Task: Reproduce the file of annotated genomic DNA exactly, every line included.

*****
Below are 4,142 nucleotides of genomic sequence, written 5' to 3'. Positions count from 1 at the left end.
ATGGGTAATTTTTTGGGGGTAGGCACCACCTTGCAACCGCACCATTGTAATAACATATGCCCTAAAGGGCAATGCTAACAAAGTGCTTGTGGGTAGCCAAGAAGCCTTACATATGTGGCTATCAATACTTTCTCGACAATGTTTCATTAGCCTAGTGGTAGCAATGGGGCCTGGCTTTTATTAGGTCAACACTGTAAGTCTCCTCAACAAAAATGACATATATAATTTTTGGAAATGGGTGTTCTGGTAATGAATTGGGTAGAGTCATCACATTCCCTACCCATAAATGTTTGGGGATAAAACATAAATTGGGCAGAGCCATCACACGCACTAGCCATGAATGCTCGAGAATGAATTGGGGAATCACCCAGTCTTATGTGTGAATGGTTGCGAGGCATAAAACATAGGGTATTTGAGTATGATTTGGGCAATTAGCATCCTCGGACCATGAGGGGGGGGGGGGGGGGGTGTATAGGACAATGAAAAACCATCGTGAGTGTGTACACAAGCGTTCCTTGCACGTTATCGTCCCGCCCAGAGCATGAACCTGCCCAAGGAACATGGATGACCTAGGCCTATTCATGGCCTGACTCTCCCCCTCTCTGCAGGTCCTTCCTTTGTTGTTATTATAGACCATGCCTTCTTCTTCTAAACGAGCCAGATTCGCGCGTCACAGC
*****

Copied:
Below are 4,142 nucleotides of genomic sequence, written 5' to 3'. Positions count from 1 at the left end.
ATGGGTAATTTTTTGGGGGTAGGCACCACCTTGCAACCGCACCATTGTAATAACATATGCCCTAAAGGGCAATGCTAACAAAGTGCTTGTGGGTAGCCAAGAAGCCTTACATATGTGGCTATCAATACTTTCTCGACAATGTTTCATTAGCCTAGTGGTAGCAATGGGGCCTGGCTTTTATTAGGTCAACACTGTAAGTCTCCTCAACAAAAATGACATATATAATTTTTGGAAATGGGTGTTCTGGTAATGAATTGGGTAGAGTCATCACATTCCCTACCCATAAATGTTTGGGGATAAAACATAAATTGGGCAGAGCCATCACACGCACTAGCCATGAATGCTCGAGAATGAATTGGGGAATCACCCAGTCTTATGTGTGAATGGTTGCGAGGCATAAAACATAGGGTATTTGAGTATGATTTGGGCAATTAGCATCCTCGGACCATGAGGGGGGGGGGGGGGGGGTGTATAGGACAATGAAAAACCATCGTGAGTGTGTACACAAGCGTTCCTTGCACGTTATCGTCCCGCCCAGAGCATGAACCTGCCCAAGGAACATGGATGACCTAGGCCTATTCATGGCCTGACTCTCCCCCTCTCTGCAGGTCCTTCCTTTGTTGTTATTATAGACCATGCCTTCTTCTTCTAAACGAGCCAGATTCGCGCGTCACAGC